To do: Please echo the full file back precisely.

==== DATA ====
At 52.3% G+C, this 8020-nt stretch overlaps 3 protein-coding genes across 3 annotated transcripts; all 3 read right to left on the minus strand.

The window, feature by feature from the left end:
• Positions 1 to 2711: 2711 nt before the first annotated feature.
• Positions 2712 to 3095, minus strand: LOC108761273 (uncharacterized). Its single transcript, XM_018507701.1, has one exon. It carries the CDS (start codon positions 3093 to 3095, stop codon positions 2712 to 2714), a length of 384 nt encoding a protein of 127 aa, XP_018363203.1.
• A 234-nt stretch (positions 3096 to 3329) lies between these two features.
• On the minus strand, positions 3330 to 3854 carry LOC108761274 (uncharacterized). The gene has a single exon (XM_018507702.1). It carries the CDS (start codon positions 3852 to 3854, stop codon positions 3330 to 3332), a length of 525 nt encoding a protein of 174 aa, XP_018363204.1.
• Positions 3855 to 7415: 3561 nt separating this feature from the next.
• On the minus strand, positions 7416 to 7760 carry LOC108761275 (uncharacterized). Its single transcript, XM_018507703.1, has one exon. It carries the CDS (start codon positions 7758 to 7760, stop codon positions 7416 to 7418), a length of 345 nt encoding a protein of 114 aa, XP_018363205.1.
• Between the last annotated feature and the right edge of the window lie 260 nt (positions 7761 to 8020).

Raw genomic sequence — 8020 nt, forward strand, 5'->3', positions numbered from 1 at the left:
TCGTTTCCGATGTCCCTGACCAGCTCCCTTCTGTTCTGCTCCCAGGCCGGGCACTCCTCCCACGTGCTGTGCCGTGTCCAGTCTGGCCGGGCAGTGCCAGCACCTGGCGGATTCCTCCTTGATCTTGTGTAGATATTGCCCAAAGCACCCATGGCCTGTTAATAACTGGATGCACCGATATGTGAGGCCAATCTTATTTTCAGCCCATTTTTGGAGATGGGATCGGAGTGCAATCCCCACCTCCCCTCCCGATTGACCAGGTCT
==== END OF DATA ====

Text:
At 52.3% G+C, this 8020-nt stretch overlaps 3 protein-coding genes across 3 annotated transcripts; all 3 read right to left on the minus strand.

The window, feature by feature from the left end:
• Positions 1 to 2711: 2711 nt before the first annotated feature.
• Positions 2712 to 3095, minus strand: LOC108761273 (uncharacterized). Its single transcript, XM_018507701.1, has one exon. It carries the CDS (start codon positions 3093 to 3095, stop codon positions 2712 to 2714), a length of 384 nt encoding a protein of 127 aa, XP_018363203.1.
• A 234-nt stretch (positions 3096 to 3329) lies between these two features.
• On the minus strand, positions 3330 to 3854 carry LOC108761274 (uncharacterized). The gene has a single exon (XM_018507702.1). It carries the CDS (start codon positions 3852 to 3854, stop codon positions 3330 to 3332), a length of 525 nt encoding a protein of 174 aa, XP_018363204.1.
• Positions 3855 to 7415: 3561 nt separating this feature from the next.
• On the minus strand, positions 7416 to 7760 carry LOC108761275 (uncharacterized). Its single transcript, XM_018507703.1, has one exon. It carries the CDS (start codon positions 7758 to 7760, stop codon positions 7416 to 7418), a length of 345 nt encoding a protein of 114 aa, XP_018363205.1.
• Between the last annotated feature and the right edge of the window lie 260 nt (positions 7761 to 8020).

Raw genomic sequence — 8020 nt, forward strand, 5'->3', positions numbered from 1 at the left:
TCGTTTCCGATGTCCCTGACCAGCTCCCTTCTGTTCTGCTCCCAGGCCGGGCACTCCTCCCACGTGCTGTGCCGTGTCCAGTCTGGCCGGGCAGTGCCAGCACCTGGCGGATTCCTCCTTGATCTTGTGTAGATATTGCCCAAAGCACCCATGGCCTGTTAATAACTGGATGCACCGATATGTGAGGCCAATCTTATTTTCAGCCCATTTTTGGAGATGGGATCGGAGTGCAATCCCCACCTCCCCTCCCGATTGACCAGGTCT